THE likelihood is now strong of northern stock being held back in the short term, either forced because of roads cut by water or opportunistic on stations where rain has fallen and feed will be fast-growing.
While the big Northern rains have so far only brushed the places where feed and water shortages were forcing an earlier-than-typical start to musters, it appears to be on its way in some form.
Many of those operations will be likely to look to put weight on if they do receive falls, given stocking rates are low and the increased supply of cattle in the past month has taken a toll on live export prices.
Townsville’s exports yards are closed and an indefinite hold on deliveries is in place. Agents said the shutdown of stock movement in northern Queensland could last weeks.
“The next few months will certainly be interesting in terms of demand for cattle,” Northern Territory Livestock Exporters Association chief executive officer Will Evans said.
Live export prices out of Darwin have dropped by as much as 10 cents a kilogram in the past month, with feeder steers around 325c/kg, heifers 300c, herd bulls 280c and crossbreds and Shorthorn crosses about 60 to 70c less.
This had been in response to forced turn-off decisions given the lack of feed and water.
Where musterers had been heading north at the end of January, well before schedule, the weather outlook is now relatively positive for a lot of the top end but the key to supply, and therefore prices, will be how many stations and how many head are under the falls, analysts and industry leaders said.
Meat and Livestock Australia is projecting a decline in live cattle exports in 2019 to 950,000 in line with the herd contraction.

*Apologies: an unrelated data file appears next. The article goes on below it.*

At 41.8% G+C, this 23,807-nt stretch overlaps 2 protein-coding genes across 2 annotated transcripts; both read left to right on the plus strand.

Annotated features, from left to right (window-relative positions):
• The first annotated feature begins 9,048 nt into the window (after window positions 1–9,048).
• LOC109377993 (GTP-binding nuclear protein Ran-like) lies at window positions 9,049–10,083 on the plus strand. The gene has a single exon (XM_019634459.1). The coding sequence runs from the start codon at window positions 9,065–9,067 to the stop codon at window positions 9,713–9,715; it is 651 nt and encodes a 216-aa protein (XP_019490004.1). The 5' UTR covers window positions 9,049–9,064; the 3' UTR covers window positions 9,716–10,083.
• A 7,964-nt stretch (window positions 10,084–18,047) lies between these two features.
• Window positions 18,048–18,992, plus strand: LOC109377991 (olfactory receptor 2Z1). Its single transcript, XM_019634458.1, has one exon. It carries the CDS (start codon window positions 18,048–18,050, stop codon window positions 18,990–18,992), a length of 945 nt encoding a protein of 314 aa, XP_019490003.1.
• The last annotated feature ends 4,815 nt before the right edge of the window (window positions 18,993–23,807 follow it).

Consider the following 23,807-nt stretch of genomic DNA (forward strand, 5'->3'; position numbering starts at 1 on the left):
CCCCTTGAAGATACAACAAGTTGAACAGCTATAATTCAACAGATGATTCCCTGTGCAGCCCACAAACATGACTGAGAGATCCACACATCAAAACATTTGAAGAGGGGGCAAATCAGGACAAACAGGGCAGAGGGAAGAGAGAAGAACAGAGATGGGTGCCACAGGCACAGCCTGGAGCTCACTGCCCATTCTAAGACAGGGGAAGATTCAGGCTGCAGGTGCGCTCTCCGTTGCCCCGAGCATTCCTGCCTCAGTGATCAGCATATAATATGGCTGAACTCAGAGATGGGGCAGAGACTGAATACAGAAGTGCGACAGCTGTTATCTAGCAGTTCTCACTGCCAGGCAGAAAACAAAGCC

Having an overwhelming influence on the trade was the high cost of Australian cattle destined for price-sensitive markets, such as Indonesia and Vietnam, MLA analysts said.
The shadow looming over that situation was how fast, and hard, restockers come back into the market on the wave of rain, pastoralists said.
That would force live exporters to pay even more for already expensive export cattle.
However, MLA acknowledged the fundamentals for beef consumption growth in South-East Asia were very strong with the region having some of the fastest-growing populations and economies in the world.
“If there’s one takeaway from 2018 it’s that demand from South-East Asia is strong,” Mr Evans said.
“As these supply chains mature I think we’re going to see even more competition for cattle across the north, which is great news for producers and the remote and regional communities they operate in.”
Cattle exports to Indonesia last year totalled 589,000 head, up 15 per cent from the previous year. Vietnam numbers were up 22pc.
Mr Evans said it was very difficult to be able to project live cattle export volumes for a year out and as always it would come down to rainfall and prices.